The Importance of Pretext Calling
It’s all about protecting Customer information . . .
In 1999 the Gramm-Leach-Bliley Act (GLBA) directed the Federal Deposit Insurance Corporation (FDIC) and other federal banking agencies to ensure that financial institutions have policies, procedures, and controls in place to prevent the unauthorized disclosure of customer financial information. The FDIC and other federal banking agencies then released guidance on how to address those issues, including pretext calling tests as a defense against the unauthorized release of customer information. Pretext calling is defined as posing as a customer or someone authorized to have customer information in order to obtain confidential customer data.
Banks have been tasked with taking various steps to safeguard customer information and reduce the risk of loss from identity theft. This includes establishing procedures to prevent fraudulent activities related to customer information. To prevent pretext callers from using pieces of personal information to impersonate account holders in order to gain access to their account information, banks are required to establish written policies and procedures to control access to customer information.
As the FDIC’s letter titled “Guidance On Identity Theft And Pretext Calling” states, banks should train employees to recognize and report possible indicators of attempted pretext calling. They should also implement testing to determine the effectiveness of the controls designed to thwart pretext callers and may consider using independent staff or third parties to conduct unscheduled pretext phone calls to various departments.
Pretext calling is used to assess the ability of staff members to not be tricked into giving out personal or confidential information, and to confirm authentication procedures are being followed. This is performed using “blind” and “semi-blind” pretext calling methods. During the blind phase, no information about the financial institution is provided to the testing team prior to performing the pretext calls. We typically have a discussion with the Client to identify what information we could try to obtain without having any information provided to us by the financial institution. This can include customer information but may also include information the institution has identified as sensitive information (EIN, vendor names, etc.). Pretext callers research the institution’s public presence for information that could be used against them, identifying IT personnel and vendors the institution may use, and then try to gain further information through calling.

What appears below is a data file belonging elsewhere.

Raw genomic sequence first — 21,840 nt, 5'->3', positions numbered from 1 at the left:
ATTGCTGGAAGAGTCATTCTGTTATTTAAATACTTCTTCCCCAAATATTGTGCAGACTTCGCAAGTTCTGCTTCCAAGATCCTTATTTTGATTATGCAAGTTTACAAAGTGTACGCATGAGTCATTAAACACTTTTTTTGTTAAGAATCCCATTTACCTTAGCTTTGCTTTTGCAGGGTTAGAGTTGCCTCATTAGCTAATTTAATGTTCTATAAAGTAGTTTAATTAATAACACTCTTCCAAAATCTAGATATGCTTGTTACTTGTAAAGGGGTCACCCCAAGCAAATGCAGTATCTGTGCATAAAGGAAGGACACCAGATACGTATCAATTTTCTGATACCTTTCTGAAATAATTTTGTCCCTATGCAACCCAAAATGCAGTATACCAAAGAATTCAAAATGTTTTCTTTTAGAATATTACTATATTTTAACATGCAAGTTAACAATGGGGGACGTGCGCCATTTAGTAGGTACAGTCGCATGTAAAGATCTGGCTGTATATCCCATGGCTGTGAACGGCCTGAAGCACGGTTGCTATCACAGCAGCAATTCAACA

During the semi-blind phase, a limited amount of customer information is provided to the pretext caller by the financial institution (e.g., name, address, phone number, account number). Further information gathering is attempted as the pretext caller researches those customers on the internet (date of birth, mother’s maiden name, employer, etc.). They then call front line employees posing as those customers attempting to gain further account information (account balances, recent deposits, etc.) with the information they were provided and gathered.
The required policies and procedures to protect customer information are not new, but if we are not testing that process, we cannot confirm they are working as intended. The amount of personal information online related to our customers is only continuing to grow and we need to ensure that we are asking the right questions and that process is being enforced. Pretext calling is an important test that will give us insight into that process and show us if we are properly protecting customer information.
If you are interested in what infotex can do when it comes to Pretext Calling, visit offerings.infotex.com and reach out to us about it!
Original article by Adam Reynolds. Data Security Analyst, infotex